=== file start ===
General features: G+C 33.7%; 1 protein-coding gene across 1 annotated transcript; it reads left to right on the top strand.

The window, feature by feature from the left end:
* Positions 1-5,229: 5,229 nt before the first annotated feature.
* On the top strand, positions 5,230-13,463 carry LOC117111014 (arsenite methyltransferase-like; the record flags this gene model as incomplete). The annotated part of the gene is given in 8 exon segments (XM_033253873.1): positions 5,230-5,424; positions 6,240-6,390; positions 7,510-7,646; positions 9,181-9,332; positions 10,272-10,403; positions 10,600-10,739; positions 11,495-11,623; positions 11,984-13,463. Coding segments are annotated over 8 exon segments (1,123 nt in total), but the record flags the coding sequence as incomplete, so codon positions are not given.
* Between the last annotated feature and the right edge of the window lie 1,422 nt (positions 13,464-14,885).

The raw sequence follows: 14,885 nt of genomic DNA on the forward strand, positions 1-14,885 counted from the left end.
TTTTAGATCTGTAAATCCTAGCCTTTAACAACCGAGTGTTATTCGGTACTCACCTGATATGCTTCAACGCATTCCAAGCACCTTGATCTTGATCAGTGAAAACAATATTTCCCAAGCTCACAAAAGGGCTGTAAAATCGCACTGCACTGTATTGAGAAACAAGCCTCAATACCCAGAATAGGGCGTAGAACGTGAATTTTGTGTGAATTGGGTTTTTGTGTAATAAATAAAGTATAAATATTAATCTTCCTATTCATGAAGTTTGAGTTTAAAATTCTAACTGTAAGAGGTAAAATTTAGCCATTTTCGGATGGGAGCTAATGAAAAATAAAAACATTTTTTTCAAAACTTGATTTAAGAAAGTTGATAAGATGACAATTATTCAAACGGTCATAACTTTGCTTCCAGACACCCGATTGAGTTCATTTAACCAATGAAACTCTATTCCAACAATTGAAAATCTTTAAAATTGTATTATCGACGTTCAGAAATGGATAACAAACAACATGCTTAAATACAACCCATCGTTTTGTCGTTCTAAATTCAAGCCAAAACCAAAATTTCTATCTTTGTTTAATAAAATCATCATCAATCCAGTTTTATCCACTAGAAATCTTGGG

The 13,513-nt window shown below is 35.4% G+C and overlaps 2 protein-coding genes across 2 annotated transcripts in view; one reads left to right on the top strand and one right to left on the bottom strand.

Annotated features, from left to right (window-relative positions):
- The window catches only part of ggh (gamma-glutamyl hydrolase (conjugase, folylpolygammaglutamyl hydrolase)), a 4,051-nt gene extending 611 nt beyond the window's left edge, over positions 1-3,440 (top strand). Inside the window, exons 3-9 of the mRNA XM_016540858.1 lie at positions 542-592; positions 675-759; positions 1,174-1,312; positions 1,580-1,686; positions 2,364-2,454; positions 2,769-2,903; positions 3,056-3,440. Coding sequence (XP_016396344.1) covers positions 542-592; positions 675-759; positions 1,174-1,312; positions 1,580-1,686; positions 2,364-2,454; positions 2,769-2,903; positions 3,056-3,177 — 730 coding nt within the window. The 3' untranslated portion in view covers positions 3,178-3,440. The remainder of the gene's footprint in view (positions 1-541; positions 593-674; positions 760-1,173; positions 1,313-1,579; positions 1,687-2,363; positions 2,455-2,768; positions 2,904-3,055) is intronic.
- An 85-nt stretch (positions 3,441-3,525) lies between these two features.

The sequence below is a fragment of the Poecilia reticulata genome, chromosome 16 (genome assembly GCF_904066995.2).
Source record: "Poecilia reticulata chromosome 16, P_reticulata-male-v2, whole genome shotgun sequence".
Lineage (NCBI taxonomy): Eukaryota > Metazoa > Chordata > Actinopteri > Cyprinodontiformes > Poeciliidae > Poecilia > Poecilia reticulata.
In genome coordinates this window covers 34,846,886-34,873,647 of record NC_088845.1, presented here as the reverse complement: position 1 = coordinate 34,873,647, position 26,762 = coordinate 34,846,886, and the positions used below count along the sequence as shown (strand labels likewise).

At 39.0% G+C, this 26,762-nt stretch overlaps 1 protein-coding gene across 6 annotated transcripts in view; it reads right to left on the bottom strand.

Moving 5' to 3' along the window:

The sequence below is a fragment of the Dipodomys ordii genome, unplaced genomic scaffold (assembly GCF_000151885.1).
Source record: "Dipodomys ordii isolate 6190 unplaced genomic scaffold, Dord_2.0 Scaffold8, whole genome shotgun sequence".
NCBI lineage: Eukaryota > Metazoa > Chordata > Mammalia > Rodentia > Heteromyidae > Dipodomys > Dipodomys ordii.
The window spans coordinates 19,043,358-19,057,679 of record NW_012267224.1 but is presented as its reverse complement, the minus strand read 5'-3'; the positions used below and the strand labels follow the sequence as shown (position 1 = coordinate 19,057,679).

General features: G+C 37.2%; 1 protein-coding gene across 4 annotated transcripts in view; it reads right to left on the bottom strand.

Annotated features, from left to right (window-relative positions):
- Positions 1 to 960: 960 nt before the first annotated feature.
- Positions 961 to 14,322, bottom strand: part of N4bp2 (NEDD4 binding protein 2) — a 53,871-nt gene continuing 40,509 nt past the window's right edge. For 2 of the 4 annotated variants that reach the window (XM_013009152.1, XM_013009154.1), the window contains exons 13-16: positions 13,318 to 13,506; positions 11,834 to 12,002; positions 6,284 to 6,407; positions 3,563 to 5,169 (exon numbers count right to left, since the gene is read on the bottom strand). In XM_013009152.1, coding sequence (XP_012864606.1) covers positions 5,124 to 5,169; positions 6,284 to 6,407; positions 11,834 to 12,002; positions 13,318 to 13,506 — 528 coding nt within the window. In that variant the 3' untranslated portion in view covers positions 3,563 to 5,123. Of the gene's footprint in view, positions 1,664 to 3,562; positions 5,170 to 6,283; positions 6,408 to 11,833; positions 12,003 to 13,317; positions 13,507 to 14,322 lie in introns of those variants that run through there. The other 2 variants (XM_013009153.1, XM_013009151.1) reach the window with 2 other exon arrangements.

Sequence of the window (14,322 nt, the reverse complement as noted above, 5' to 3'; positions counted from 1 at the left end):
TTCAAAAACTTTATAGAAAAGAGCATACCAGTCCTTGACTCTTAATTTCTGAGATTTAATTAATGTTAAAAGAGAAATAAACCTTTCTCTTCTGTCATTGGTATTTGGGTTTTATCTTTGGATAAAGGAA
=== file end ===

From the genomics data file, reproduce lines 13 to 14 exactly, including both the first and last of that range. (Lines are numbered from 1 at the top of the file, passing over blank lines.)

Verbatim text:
Source record: "Poecilia reticulata chromosome 16, P_reticulata-male-v2, whole genome shotgun sequence".
Lineage (NCBI taxonomy): Eukaryota > Metazoa > Chordata > Actinopteri > Cyprinodontiformes > Poeciliidae > Poecilia > Poecilia reticulata.